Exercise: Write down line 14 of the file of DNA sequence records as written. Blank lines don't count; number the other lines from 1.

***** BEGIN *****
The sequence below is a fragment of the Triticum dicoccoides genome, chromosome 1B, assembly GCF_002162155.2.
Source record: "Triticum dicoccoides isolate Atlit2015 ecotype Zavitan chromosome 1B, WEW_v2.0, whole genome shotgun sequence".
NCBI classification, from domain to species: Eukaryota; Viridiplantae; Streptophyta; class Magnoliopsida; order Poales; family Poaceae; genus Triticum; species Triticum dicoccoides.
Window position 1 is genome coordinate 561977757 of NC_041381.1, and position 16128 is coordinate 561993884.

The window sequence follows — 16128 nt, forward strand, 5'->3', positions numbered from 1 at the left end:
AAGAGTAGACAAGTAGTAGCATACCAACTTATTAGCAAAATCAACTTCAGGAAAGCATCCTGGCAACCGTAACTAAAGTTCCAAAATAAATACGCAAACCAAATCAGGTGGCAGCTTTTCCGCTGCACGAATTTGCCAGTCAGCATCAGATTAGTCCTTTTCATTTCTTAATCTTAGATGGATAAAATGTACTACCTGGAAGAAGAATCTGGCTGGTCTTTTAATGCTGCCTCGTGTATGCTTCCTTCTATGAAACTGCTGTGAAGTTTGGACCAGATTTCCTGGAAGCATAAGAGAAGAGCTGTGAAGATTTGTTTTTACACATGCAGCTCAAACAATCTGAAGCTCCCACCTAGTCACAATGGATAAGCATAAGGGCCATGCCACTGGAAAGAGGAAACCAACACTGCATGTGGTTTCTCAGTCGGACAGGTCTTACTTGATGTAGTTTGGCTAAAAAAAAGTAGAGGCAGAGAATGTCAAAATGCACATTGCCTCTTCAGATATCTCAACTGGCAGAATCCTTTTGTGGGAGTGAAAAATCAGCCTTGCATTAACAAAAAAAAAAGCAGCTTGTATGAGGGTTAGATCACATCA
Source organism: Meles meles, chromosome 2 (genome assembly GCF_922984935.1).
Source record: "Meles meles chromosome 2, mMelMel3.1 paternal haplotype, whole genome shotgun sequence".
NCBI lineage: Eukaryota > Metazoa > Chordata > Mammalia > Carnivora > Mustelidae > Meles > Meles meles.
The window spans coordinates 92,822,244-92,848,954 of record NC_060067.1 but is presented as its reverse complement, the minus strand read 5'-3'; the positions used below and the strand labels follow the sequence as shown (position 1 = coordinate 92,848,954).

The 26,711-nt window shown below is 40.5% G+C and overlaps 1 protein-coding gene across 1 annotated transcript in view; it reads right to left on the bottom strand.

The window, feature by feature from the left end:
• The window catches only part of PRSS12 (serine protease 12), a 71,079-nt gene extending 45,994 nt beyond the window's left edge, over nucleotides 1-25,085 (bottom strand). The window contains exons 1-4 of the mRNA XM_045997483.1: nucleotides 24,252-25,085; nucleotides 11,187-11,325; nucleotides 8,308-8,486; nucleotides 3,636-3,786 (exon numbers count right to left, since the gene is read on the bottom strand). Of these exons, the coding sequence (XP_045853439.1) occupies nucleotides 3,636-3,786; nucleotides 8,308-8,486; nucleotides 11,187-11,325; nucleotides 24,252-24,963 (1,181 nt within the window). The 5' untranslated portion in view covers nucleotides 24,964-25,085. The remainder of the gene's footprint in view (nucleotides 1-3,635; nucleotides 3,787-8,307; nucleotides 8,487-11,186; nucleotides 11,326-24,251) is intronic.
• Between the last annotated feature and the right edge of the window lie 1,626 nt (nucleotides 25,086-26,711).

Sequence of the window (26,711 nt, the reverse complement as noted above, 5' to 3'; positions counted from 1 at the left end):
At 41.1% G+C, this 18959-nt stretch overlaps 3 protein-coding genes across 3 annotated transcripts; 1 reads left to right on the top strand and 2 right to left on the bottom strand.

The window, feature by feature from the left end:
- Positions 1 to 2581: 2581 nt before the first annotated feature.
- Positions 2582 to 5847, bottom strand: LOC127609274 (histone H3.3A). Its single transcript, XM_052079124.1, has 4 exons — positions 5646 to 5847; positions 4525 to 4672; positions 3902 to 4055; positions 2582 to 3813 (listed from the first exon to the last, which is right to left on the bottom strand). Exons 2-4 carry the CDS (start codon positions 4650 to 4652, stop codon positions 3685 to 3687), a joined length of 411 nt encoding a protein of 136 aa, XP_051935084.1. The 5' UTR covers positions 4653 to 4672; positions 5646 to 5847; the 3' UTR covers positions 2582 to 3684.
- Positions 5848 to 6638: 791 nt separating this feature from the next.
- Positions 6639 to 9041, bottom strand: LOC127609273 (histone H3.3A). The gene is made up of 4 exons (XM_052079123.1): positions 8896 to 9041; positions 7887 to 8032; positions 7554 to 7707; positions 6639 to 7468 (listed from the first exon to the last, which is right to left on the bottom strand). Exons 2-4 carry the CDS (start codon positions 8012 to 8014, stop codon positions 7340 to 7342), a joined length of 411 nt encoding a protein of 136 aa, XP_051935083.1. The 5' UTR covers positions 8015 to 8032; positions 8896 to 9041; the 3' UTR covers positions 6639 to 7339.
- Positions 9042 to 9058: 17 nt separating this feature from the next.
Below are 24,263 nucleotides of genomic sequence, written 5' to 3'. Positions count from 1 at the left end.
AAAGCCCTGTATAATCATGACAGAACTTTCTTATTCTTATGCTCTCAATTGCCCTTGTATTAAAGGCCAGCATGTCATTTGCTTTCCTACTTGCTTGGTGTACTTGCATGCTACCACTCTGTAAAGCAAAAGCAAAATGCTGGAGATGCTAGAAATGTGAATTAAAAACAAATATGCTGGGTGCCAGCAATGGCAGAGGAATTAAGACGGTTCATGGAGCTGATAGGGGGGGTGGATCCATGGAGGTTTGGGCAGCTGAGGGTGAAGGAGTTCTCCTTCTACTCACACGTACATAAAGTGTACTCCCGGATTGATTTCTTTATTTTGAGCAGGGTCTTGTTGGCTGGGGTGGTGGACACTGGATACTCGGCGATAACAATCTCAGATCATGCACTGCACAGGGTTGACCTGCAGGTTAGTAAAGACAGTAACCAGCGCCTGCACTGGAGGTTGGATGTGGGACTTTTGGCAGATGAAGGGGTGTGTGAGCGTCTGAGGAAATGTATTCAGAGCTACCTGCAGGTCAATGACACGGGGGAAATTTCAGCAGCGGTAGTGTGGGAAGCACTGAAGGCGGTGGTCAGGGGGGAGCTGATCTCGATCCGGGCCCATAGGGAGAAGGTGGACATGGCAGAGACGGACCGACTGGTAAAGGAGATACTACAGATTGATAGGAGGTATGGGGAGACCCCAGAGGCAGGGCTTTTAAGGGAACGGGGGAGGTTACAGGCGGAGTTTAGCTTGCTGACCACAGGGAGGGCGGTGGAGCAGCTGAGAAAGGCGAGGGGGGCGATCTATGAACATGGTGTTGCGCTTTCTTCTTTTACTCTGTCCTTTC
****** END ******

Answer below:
• Between the last annotated feature and the right edge of the window lie 1,626 nt (nucleotides 25,086-26,711).